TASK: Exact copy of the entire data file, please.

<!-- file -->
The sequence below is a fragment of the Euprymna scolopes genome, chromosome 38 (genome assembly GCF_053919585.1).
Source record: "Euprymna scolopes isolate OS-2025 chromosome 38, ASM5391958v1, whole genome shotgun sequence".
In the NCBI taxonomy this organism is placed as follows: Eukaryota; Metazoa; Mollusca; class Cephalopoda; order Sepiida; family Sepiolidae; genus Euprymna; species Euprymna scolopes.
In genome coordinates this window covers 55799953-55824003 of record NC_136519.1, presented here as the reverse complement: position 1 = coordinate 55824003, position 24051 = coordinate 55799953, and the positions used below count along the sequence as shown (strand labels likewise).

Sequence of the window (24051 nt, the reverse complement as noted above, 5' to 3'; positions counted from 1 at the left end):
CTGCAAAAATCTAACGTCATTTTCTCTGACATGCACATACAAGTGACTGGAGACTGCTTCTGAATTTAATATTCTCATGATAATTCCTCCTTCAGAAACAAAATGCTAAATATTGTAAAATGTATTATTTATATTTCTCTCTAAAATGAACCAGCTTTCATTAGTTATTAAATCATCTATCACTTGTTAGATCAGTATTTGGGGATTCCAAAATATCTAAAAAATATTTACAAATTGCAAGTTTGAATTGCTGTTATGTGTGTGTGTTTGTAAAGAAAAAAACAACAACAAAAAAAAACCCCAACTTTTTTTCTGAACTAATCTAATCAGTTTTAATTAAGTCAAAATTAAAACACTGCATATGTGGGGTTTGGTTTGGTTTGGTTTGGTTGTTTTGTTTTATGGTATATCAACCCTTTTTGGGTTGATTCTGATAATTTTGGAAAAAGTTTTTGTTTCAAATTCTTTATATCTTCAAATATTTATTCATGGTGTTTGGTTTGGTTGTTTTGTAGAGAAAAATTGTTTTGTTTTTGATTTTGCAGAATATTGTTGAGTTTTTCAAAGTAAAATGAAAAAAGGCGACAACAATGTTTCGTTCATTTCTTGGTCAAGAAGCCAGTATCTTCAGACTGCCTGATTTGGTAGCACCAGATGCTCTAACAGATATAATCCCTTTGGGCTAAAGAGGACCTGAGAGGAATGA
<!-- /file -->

The sequence below is a fragment of the Euprymna scolopes genome, chromosome 38 (genome assembly GCF_053919585.1).
Source record: "Euprymna scolopes isolate OS-2025 chromosome 38, ASM5391958v1, whole genome shotgun sequence".
In the NCBI taxonomy this organism is placed as follows: Eukaryota; Metazoa; Mollusca; class Cephalopoda; order Sepiida; family Sepiolidae; genus Euprymna; species Euprymna scolopes.
In genome coordinates this window covers 55799953-55824003 of record NC_136519.1, presented here as the reverse complement: position 1 = coordinate 55824003, position 24051 = coordinate 55799953, and the positions used below count along the sequence as shown (strand labels likewise).

Sequence of the window (24051 nt, the reverse complement as noted above, 5' to 3'; positions counted from 1 at the left end):
CTGCAAAAATCTAACGTCATTTTCTCTGACATGCACATACAAGTGACTGGAGACTGCTTCTGAATTTAATATTCTCATGATAATTCCTCCTTCAGAAACAAAATGCTAAATATTGTAAAATGTATTATTTATATTTCTCTCTAAAATGAACCAGCTTTCATTAGTTATTAAATCATCTATCACTTGTTAGATCAGTATTTGGGGATTCCAAAATATCTAAAAAATATTTACAAATTGCAAGTTTGAATTGCTGTTATGTGTGTGTGTTTGTAAAGAAAAAAACAACAACAAAAAAAAACCCCAACTTTTTTTCTGAACTAATCTAATCAGTTTTAATTAAGTCAAAATTAAAACACTGCATATGTGGGGTTTGGTTTGGTTTGGTTTGGTTGTTTTGTTTTATGGTATATCAACCCTTTTTGGGTTGATTCTGATAATTTTGGAAAAAGTTTTTGTTTCAAATTCTTTATATCTTCAAATATTTATTCATGGTGTTTGGTTTGGTTGTTTTGTAGAGAAAAATTGTTTTGTTTTTGATTTTGCAGAATATTGTTGAGTTTTTCAAAGTAAAATGAAAAAAGGCGACAACAATGTTTCGTTCATTTCTTGGTCAAGAAGCCAGTATCTTCAGACTGCCTGATTTGGTAGCACCAGATGCTCTAACAGATATAATCCCTTTGGGCTAAAGAGGACCTGAGAGGAATGA